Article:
Cocktail expert Josh Goldman says the secret to taste is technique
By Richard Foss (email@example.com)
Even if you haven’t had a drink personally crafted by Josh Goldman, chances are you may have tasted one of his creations without knowing it while exploring the bar menu at a top L.A.-area restaurant.
Goldman is a co-founder of the Soigné Group, a hospitality consulting company that creates and operates ambitious restaurant bar programs, including for Belcampo in Santa Monica.
Unlike many in the industry who focus exclusively on the cocktail craft, Goldman is a trained sommelier who has also been a restaurant manager, and his experience with food and drink informs his passionate yet practical approach to inventing cocktails.
I spoke to Goldman after he’d trained a class of professionals seeking to reach new heights in the field, but decided to start our conversation with the basics.
What exactly is a cocktail? The definition seems to be expanding to encompass just about anything that includes alcohol.
Any drink with alcohol can be called a cocktail, but by the technical definition it must include a spirit, sweetener and a bittering agent. In a shaken cocktail, citrus will come into play. If you have all those components, you have a cocktail, though not necessarily a good one.
So a good cocktail contains something bitter? Don’t most people dislike bitter flavors?
Most people start drinking sweet things that don’t taste like booze or bitters, but once we have done that for a while we want something more complex. As any pastry chef will tell you, you need a balance of sweet and bitter. Drinks made with alcohol and bitter herbs started out as medicine in the medieval era, by doctors and alchemists who were the equivalent of snake oil salesmen. It turned out that they were on to something, because many of those herbs had actual medical benefits, particularly for the digestive system. Things like gentian bark are the same that are used in herbal teas, and even if there was no health benefit it’s still a fresh, bracing flavor that is incredibly versatile.
Martinis have as few as two ingredients. Some contemporary cocktails have seven or eight. Do you need to be more sophisticated to appreciate one or the other?
It’s not mutually exclusive. Consider multiple-component tiki cocktails, like the zombie — it’s a relatively complex build, and it’s not going anywhere. On the other end of the spectrum, who doesn’t love a classic three-ingredient cocktail like a Negroni or Boulevardier when made well? The simple cocktails demand perfect execution. Just like with cooking, you can do riffs and variations, but if you don’t have a firm understanding of technique and good ingredients, you won’t have a good product.
When you’re watching a bartender making a drink it looks like they’re just pouring and mixing, but I heard you say that someone can taste the difference between a cocktail that is properly shaken and one that isn’t, and that there are different kinds of shakes to mix a drink. What is it that we aren’t seeing?
I was teaching a class today, and I wanted to demonstrate the importance of technique. I threw all the ingredients for a Tipperary in a mixing glass and had them taste it. It didn’t taste like a good, balanced cocktail. Then I added ice and stirred it a little and had them taste it again, and it still wasn’t right. Then I properly diluted it, strained it into a cocktail glass and garnished it and had them try it, and they could all see that it was so much better than the sum of its parts. There’s dilution, emulsification, aeration … you want to minimize these when it’s a stirred cocktail, maximize it in a shaken cocktail. Whether it’s a 12-component or a two-component drink, knowing how to treat your ingredients is what makes it good.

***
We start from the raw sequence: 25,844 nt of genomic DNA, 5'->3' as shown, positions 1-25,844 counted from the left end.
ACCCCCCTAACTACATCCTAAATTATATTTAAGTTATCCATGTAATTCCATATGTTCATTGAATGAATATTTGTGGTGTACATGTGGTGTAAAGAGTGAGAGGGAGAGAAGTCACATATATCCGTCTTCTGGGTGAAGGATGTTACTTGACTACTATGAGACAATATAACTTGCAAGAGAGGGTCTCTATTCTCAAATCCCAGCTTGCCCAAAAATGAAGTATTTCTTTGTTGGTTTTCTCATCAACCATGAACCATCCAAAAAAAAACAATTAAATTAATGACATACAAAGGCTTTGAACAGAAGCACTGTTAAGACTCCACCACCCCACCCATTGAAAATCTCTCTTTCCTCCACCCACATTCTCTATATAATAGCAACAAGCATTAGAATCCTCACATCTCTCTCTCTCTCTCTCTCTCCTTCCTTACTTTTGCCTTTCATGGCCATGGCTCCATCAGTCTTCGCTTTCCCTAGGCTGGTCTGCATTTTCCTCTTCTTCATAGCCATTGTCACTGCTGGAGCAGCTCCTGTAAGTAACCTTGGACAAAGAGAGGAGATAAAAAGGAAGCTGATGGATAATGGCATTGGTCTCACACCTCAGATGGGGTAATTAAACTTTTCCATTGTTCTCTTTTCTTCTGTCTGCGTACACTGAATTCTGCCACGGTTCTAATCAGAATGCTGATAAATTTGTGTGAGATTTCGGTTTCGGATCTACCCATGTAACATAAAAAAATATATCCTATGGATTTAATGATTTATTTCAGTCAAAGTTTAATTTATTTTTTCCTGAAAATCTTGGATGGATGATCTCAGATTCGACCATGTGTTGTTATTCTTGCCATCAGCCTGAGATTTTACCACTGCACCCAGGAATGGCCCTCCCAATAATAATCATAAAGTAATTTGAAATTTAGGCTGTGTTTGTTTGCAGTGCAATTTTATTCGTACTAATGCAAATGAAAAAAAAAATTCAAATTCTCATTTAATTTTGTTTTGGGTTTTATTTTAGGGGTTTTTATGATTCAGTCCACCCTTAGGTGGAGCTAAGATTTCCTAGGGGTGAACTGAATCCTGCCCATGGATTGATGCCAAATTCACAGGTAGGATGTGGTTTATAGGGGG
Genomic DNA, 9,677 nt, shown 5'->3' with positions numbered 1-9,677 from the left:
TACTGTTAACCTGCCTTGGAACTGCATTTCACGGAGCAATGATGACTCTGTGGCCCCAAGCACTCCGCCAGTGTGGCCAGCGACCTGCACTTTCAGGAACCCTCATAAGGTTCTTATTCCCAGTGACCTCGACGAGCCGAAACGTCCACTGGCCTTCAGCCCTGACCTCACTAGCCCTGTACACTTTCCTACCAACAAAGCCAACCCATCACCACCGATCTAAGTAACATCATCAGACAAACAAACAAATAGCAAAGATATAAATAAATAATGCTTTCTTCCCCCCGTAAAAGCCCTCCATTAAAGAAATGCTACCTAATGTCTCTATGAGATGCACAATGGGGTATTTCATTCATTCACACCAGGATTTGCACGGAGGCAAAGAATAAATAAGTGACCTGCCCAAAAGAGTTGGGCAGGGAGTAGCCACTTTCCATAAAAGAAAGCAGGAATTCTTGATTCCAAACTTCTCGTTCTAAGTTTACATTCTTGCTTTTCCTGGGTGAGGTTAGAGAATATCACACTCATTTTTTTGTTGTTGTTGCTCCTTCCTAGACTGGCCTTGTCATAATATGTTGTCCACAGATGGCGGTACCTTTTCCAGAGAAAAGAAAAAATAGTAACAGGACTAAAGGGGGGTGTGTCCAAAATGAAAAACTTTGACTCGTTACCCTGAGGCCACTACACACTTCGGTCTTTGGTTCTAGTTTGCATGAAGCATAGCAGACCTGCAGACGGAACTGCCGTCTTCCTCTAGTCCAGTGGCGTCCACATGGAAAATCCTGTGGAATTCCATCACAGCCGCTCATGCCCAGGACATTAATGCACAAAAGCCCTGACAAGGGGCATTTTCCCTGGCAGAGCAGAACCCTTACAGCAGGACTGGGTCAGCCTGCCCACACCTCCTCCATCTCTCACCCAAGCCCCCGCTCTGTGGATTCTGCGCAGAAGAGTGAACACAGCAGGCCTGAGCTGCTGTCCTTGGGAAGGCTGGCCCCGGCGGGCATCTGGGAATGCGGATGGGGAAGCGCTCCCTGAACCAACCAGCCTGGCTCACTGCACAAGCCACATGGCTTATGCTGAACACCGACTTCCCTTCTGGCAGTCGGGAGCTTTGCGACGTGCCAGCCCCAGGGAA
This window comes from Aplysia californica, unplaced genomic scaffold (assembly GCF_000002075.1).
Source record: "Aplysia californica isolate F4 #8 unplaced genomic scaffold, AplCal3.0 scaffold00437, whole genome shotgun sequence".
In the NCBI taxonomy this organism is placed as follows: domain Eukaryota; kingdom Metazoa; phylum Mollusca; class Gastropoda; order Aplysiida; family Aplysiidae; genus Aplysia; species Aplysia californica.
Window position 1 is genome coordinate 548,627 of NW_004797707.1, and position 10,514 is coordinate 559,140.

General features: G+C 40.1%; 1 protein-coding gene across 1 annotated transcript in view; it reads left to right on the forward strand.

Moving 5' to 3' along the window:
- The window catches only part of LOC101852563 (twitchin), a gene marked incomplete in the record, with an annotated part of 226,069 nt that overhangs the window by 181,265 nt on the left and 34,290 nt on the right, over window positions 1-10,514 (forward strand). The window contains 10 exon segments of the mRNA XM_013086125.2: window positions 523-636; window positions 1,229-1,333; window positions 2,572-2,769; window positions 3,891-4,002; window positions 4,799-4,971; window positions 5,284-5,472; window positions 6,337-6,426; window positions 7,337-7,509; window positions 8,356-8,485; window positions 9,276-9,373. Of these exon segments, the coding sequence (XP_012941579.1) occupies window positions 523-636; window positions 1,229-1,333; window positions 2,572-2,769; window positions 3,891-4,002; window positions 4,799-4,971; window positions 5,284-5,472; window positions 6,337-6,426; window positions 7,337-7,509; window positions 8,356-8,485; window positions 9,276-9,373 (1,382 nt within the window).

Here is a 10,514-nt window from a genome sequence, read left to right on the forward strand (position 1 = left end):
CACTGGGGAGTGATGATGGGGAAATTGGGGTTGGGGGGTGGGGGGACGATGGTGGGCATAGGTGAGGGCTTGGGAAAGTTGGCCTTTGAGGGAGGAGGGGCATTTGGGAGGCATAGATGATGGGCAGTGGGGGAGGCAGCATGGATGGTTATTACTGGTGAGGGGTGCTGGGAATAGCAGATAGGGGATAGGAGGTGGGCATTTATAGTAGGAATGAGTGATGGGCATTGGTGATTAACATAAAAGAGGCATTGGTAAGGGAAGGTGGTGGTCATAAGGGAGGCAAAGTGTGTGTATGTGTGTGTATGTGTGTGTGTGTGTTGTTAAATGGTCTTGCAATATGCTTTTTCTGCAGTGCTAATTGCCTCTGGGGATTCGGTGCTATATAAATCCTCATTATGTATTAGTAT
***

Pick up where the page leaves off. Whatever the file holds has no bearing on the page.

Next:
You trained as a sommelier but are known for your mixed drinks. Do you prefer drinking cocktails to wine when you’re at dinner? Have you stopped drinking wines?
No, not at all. I hate it when bartenders won’t learn about wine or somms won’t try cocktails. We’re in a service industry, and the ultimate reason we gain our knowledge is to be a better resource for the guests we’re there to serve. The guest shouldn’t have to learn who we are or what we are before knowing whether to trust us for one thing or another. We need to learn everything about how to help them enjoy their experience more.
You seem to regard crafting drinks as a high calling, and I don’t think most people see it that way.
I memorize my cocktails, I practice my technique, so that when you walk in and sit in front of me the experience will be memorable. I remind every student and employee that we’re there to serve our guests, not our cocktails and definitely not ourselves. There’s an unwritten agreement between guests and the establishment, and their part is fulfilled when they show up and sit in those seats. Now we owe them everything within reason to show them how grateful we are that out of the thousands of bars and restaurants in Los Angeles, they chose ours.
Is that the same whether it’s a neighborhood bar or someplace serving top-shelf drinks at top-shelf prices?
At heart, every bar and restaurant in the world is trying to be a neighborhood hangout. That’s true whether you’re talking about a place with three stars from Travelodge or three stars from Michelin. Whatever you’re trying for, the people who come in throughout the evening have a good time and then go away. We’re very much like Blanche Dubois — we rely on the kindness of strangers.